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wjmcomposer

wjmcomposer

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Three Moments of an Explosion: Stories
China Miéville
Operation Greylord: The True Story of an Untrained Undercover Agent and America's Biggest Corruption Bust
Terrence Hake, Wayne Klatt
Franklin Barbecue: A Meat-Smoking Manifesto
Aaron Franklin, Jordan Mackay
My System: 21st Century Edition
Aron Nimzowitsch
The Wheeling Year: A Poet's Field Book
Ted Kooser
The Origins of Political Order: From Prehuman Times to the French Revolution
Francis Fukuyama
My Struggle: Book 2: A Man in Love
Karl Ove Knausgård, Don Bartlett
James Madison
Ralph Louis Ketcham
The Pirate Coast: Thomas Jefferson, the First Marines, and the Secret Mission of 1805
Richard Zacks

Thomas Jefferson: The Art of Power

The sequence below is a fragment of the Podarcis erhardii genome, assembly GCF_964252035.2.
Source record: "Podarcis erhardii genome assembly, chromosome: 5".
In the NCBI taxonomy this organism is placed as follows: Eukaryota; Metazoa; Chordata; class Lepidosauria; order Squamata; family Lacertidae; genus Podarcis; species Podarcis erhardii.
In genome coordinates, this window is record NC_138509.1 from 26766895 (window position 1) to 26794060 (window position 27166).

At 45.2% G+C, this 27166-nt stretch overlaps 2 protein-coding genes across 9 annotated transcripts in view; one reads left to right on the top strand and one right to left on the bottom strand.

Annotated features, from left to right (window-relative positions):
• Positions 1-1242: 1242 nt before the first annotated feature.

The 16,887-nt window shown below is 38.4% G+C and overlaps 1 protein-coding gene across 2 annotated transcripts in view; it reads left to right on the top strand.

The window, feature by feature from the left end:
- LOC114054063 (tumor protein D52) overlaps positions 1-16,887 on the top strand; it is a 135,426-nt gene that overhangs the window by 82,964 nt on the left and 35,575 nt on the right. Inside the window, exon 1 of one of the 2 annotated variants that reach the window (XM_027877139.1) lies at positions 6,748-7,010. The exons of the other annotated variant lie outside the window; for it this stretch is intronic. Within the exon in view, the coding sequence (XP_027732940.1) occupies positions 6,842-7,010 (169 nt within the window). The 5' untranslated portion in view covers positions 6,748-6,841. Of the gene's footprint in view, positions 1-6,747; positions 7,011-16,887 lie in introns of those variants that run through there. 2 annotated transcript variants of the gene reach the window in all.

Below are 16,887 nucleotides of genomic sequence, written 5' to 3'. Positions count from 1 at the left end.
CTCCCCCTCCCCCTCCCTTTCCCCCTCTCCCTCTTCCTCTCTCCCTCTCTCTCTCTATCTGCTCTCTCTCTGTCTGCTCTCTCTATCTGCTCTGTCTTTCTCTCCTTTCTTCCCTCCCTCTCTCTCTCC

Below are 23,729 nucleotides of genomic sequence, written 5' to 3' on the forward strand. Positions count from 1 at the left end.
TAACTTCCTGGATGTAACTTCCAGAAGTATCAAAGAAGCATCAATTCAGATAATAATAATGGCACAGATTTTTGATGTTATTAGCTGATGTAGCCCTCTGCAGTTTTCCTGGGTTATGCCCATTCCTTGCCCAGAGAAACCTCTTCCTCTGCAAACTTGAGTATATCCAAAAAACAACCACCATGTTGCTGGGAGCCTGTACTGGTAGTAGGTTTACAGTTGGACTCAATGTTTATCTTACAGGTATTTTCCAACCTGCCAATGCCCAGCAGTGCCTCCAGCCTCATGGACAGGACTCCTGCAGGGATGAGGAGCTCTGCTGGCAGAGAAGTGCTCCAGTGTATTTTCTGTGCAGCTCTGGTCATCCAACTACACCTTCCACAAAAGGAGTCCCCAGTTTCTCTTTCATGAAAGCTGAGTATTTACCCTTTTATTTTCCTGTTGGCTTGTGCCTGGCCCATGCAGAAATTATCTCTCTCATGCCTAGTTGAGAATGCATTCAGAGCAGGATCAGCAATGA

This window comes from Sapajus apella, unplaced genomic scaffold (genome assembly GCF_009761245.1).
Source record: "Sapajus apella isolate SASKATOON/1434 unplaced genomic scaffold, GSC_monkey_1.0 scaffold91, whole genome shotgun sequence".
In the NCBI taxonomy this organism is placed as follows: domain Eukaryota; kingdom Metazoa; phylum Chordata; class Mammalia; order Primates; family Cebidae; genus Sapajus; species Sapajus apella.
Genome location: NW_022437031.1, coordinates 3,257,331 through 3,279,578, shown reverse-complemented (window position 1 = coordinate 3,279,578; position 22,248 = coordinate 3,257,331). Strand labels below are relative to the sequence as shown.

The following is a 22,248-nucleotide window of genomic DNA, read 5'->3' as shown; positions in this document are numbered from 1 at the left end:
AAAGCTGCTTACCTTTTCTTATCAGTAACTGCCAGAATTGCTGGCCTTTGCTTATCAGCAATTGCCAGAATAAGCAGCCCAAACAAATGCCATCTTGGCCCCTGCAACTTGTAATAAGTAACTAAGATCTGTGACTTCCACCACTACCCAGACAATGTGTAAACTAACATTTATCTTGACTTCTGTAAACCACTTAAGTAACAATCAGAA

Thomas Jefferson: The Art of Power - Jon Meacham *edited to show how I received the book*I must note that I received this book through the History Book Club on Goodreads, through the Published as an advance copy, for which I am very grateful to both the History Book Club, and Random House, as well as the author, Mr. Meacham.This is a magnificent effort from it's very accomplished author. One truly feels as though you have a grasp of the 3rd President of the United States as a man, and a much deeper understanding of his younger days. The book is filled with fascinating passages and I cannot recommend it highly enough. However, I have one small issue which prevents me from giving it a 5th star (see end). The book is ostensibly about his use of personal and political power, and does make the case...without illustrating it. Time again we're told of the manner of management and of manipulation (Meacham is to be lauded for his even-handed and balanced approach to a man you can easily love or hate) but we're only provided a few examples of it. He whets my appetite for knowledge of the mechanics of his administration, but fails to sate it. I realize he might have wanted to avoid ranging into too technical an arena, and to keep the book in the spectrum of potential best-sellers, which he did, and the book has, but Jefferson's Aggressive-Passive methods are largely still a mystery to me at this point. I felt as though I needed about double the content for the period covering his time as Vice-President and President. I imagine that a couple of books on Madison will probably do the trick. However, it is a really good book, so I think in the end it wins back a star simply for being so much better than most of what there is to read. In comparison, it's a superb book. It just came so close to being the perfect accomplishment of it's mission, I wished it could have made that final step.